The fear that now eats at Josh Jones has nothing to do with the heart issue that would scare the pants off any of us.
Jones has stayed strong through the rounds of doctor visits and procedures that have followed the episode before the Dec. 6 game at Nebraska that caused his heart rate to race out of control.
He already knows more about mortality than most of his elders. Undergoing open-heart surgery at age 17 tends to sharpen one’s perspective on such matters.
Now, at 23, Jones must address the question that every athlete eventually faces: What will I do now that the cheering has stopped?
“The thing that is the hardest for me is when I start thinking how will my future will change now that I don’t have basketball,’’ Jones said Wednesday night. “Will I become irrelevant? Will people still care about me?
“Basketball has always provided my family and me with stability. Other people have been able to live through me and the success I’ve had with the game. I don’t want to let people down. I want to be successful.’’
Over the past five-plus years, I’ve done countless stories on Jones. My favorite was a piece I did this past fall that dealt with his passion for the game and the commitment he brought to it.
That commitment was deeply-seeded in Jones’ roots. His coach at Omaha Central, Eric Behrens, perhaps nailed what made Jones tick when he told me:
“Josh has always taken great pride in representing who he’s a part of and where he’s from. In that regard, he cares about representing the Jones’ family, his extended family, Jesuit Middle School, Central High School. If he gets an opportunity to play beyond next season, he’ll take pride in representing Creighton. That’s just who he is.’’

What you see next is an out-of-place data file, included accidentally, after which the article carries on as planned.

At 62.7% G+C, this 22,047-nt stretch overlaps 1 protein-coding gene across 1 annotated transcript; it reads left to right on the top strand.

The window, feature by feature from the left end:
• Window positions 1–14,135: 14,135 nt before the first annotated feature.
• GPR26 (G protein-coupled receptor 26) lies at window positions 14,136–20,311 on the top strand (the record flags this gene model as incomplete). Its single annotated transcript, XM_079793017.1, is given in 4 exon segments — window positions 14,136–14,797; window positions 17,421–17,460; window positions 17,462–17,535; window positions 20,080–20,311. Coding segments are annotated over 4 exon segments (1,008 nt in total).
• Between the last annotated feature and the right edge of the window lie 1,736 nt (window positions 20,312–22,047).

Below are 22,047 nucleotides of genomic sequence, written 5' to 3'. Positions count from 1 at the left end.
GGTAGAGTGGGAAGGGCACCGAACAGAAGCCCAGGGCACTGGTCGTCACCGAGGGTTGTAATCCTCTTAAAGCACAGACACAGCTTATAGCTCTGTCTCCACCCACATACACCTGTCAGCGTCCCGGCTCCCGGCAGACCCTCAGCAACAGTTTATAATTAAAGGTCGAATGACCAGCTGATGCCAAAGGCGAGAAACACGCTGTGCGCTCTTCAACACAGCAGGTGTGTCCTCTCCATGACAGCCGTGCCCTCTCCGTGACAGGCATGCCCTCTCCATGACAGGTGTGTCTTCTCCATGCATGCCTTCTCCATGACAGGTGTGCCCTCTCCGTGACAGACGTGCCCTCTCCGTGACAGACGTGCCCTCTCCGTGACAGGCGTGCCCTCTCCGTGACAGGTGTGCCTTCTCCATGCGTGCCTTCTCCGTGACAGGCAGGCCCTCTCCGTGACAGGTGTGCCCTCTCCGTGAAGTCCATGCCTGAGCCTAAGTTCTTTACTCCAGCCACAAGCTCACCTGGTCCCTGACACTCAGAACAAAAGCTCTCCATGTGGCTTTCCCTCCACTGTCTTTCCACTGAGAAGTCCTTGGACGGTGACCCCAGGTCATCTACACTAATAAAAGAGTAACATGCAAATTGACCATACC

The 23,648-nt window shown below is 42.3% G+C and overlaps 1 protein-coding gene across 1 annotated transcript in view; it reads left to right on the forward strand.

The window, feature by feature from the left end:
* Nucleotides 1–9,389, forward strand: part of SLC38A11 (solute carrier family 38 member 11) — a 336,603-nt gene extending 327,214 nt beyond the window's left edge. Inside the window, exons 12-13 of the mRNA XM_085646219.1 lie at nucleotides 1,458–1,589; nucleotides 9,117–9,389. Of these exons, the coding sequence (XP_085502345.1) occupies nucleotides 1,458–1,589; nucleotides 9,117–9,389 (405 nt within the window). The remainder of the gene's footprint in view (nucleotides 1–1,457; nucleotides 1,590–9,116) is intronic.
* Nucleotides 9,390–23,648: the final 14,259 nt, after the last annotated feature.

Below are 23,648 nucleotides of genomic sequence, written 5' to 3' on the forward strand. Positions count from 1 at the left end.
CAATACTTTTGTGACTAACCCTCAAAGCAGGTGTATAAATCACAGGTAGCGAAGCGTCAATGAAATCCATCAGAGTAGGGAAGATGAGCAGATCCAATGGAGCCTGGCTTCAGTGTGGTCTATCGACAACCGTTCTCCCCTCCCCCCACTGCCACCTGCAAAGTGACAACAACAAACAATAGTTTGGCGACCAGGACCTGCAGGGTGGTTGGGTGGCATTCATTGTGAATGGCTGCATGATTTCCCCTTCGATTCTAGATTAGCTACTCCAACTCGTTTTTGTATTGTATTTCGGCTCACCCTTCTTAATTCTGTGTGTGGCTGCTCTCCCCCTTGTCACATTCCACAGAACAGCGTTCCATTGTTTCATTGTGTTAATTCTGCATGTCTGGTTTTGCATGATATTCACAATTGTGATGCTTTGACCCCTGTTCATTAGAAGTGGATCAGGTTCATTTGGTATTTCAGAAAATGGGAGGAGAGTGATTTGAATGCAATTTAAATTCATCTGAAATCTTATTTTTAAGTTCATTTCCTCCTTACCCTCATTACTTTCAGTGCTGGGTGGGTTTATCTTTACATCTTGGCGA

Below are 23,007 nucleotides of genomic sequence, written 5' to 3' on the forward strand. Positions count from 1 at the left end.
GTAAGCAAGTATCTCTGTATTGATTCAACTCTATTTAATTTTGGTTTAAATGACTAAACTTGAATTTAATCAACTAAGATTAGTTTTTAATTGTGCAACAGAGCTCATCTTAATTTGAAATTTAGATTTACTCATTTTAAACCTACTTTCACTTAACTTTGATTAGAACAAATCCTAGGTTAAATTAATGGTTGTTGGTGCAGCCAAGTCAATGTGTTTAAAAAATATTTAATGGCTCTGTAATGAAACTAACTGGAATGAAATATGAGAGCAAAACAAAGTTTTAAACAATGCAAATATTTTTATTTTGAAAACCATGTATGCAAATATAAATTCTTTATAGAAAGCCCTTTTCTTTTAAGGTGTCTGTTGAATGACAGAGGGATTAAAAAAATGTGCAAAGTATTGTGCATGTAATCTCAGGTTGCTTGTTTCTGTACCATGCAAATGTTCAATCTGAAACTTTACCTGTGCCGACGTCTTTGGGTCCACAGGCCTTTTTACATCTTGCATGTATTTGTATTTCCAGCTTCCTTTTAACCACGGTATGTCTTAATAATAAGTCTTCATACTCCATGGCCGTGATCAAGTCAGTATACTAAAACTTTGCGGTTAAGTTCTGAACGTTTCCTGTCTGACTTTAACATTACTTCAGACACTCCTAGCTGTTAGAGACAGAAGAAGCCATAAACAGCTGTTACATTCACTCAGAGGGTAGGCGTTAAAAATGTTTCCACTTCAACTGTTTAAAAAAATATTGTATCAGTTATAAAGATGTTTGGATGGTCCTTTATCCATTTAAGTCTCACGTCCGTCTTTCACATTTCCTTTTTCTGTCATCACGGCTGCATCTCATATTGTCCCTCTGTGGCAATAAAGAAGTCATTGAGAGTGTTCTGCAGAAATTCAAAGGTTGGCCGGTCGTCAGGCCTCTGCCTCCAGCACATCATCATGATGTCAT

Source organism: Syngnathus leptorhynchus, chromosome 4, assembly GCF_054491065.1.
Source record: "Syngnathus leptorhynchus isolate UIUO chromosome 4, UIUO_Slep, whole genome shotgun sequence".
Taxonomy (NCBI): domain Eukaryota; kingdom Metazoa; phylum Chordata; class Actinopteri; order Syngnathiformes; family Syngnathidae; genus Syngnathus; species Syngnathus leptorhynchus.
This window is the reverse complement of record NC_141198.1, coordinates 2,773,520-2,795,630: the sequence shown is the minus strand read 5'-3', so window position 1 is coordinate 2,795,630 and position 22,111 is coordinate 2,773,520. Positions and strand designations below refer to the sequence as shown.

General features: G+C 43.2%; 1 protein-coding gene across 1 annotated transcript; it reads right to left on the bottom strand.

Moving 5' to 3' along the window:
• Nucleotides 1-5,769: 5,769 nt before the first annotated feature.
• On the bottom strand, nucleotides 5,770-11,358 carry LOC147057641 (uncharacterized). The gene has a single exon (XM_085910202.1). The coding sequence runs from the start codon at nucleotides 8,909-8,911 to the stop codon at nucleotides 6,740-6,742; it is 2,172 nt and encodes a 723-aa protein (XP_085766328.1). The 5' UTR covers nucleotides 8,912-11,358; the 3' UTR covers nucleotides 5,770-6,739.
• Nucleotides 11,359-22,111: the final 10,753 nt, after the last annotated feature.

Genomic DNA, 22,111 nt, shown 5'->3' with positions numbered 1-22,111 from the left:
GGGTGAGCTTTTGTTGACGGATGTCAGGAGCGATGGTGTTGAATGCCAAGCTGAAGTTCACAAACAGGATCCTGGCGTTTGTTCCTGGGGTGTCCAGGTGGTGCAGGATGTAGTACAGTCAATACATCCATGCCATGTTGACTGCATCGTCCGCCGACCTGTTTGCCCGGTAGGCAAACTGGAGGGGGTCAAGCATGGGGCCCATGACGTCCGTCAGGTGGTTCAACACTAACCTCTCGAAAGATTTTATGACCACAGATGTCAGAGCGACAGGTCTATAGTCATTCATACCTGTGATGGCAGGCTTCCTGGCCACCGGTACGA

Jones won’t get that chance in basketball but he’ll have an opportunity to pursue it in other arenas. Barring any setbacks from the upcoming medical procedures that he faces, Jones will graduate this spring with a Creighton degree in public relations.
“If nothing else, this has helped me realize how important my college education is going to be,’’ Jones said. “It’s helped me understand that life is more than just a game. Basketball helped bring stability to my life. My degree will give me a chance to have stability in the future.’’
Of course, degrees don’t come with guarantees. That’s where it gets scary for Jones.
“I wonder if anyone will take a chance on me,’’ he said. “I worry about whether anyone will care for me now that basketball is over for me. I want to be successful. I need to be successful because I have people that depend on me.’’
Jones is one of the most charismatic athletes I’ve had the pleasure to cover in four-plus decades at The World-Herald. His smile is his trademark. His unpredictability, whether it came in what he might say in an interview or what he might do on the court, always made things interesting.
Every Creighton fan wanted Jones to have one more chance to play the game he loves. He won’t get it, but the hard work and focus that enabled him to overcome more adversity than some folks three times his age have had to face should serve him well as he pursues other opportunities.
One of Jones’ faults — if you can call it that — is his selflessness. He cares about others, which is one of the reasons he delayed announcing that his basketball career was over until Wednesday even though he knew it probably was finished weeks ago.
“I didn’t want to be a distraction to my teammates,’’ he said. “Nothing means more to me than the people I love, and I really care about those guys.’’